It’s been two weeks since participating in the GRIM Duathlon and it’s only just occurred to me that I haven’t yet posted about it. So here goes…
The delay in posting, having thought about it may be due to the mental block suffered as part of my participation. Scarred by the experience, I’ve only just recovered enough to write about it. In honesty, it wasn’t that bad, but it was no walk in the park either.
Having completed the London triathlon back in the summer, myself and a few close buddies that took part thought it a good idea to enter an event that would keep the fitness levels up and provide a challenge before the year end. After a bit of Googling, we came across the GRIM Duathlon, a new event that entails 5 km run, 20 km off-road bike, then another 5 km run, all cross-country based terrain, on an army training facility in Aldershot, Surrey.
Not knowing what to expect we turned up to what was a very well organised and run event. There were plenty of fairly serious competitors mixed in with the more have-a-go types, like myself, all of which contributed to a fun vibe throughout. Before the starting gun fired I took advantage of the portaloo facilities, which considering the location were well kept, providing a surprisingly sanitised experience. Having flushed my system of the morning coffee and nervousness, I set off towards the starting line where my two mates were.
Final stretches (not enough), event briefing done, BANG! We’re off, to what is a relatively slow start, building up pace the field begin to spread out. Looking ahead I noticed a pinch point as we entered the forest section, not quite sure what was going on I just followed the crowd, then oh oh, we have to drop into a mud filled river bed, wading waist deep through water. Great! As I scrambled up the river bank on the other side the squelching of my soaked trainers turned into my pacemaker. What I thought would give me an advantage turned out to do opposite, unfortunately, when drenched, Gore-Tex shoes hold water, rather than keep it out. Oh well.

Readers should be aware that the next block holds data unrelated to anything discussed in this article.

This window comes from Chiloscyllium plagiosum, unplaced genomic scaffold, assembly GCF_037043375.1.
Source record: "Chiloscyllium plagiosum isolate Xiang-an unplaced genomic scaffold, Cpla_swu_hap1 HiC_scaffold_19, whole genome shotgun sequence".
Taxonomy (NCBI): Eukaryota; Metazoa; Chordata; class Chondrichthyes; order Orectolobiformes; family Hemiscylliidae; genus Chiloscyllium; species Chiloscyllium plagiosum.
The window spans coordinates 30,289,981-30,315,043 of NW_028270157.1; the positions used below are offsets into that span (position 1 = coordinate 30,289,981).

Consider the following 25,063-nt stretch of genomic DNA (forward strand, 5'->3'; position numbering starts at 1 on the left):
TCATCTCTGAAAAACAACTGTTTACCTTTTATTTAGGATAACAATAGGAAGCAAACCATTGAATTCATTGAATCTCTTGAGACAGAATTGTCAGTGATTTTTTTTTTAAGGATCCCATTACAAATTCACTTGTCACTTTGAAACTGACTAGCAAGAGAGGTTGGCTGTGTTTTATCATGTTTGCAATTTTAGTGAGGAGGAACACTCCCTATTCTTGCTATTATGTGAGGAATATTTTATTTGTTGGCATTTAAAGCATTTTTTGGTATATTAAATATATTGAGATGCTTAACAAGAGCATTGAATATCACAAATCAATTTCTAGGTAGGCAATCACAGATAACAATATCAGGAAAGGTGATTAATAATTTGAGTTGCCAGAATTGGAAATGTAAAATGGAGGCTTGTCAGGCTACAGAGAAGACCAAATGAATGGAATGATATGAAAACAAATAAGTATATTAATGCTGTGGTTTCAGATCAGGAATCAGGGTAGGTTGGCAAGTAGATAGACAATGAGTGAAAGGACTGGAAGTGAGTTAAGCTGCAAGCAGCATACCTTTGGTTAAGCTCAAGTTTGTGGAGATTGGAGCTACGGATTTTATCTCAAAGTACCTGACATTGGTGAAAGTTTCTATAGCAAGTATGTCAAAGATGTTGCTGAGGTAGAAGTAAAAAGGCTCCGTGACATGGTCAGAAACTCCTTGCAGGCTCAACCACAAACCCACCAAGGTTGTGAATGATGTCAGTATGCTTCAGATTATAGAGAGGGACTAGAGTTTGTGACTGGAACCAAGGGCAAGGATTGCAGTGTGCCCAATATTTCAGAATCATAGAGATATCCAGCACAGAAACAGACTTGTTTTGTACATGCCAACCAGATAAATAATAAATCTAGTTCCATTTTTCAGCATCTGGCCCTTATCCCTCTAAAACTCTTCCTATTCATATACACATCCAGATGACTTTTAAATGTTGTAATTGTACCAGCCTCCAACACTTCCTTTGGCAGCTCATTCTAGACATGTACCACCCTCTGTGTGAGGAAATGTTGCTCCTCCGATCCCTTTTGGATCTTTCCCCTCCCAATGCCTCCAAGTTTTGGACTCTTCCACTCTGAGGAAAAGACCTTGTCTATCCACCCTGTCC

Completing the first run section, I eventually climbed onto my bike and pretty quickly found a speedy pace. The bike section, not surprisingly, is my stronger discipline, which became clearer when I realised that throughout the entire bike section, not a single person overtook me. Granted, the majority of the 300 strong field were already ahead of me (well, half of them anyway), but I must’ve passed at least 120 fellow competitors. I was blasting the bike course which consisted mainly of fire road mixed in with some off-road, mud moguls, and boggy hill climbs. Trying to gain any advantage I could on the bike, I was motoring along up until the point I felt my calves ceasing up. They got worse to the point of agonising pain at which point I had to get off the bike, walk and stretch it out until I could bare the pain whilst riding.
Fortunately, I was close to the end of the bike section when it got bad, but I made it to the next transition where I stretched, changed back into my drenched running shoes from my SPDs, then made it out again on the final leg. This I knew was not going to be fun and was more to do with stamina, patience and endurance than anything else. Stopping regularly to stretch, I made sure that I was able to keep running, or hobbling until finally reaching the finish line 5 km later, 167th of 300, taking 2 hours 18 minutes. Despite the pain I was gained a sense of satisfaction and on the whole it was actually a fun event.
On reflection, If I’d known about the terrain I would have used different tyres to cope with the soft, sandy ground. This could’ve given me at least a couple of minutes on the bike section. The run (or hobbling jog) on the other hand, could’ve been improved with some basic preparation, or training come to that. Now at least I’ll know for next time.
Keep checking back for the next event…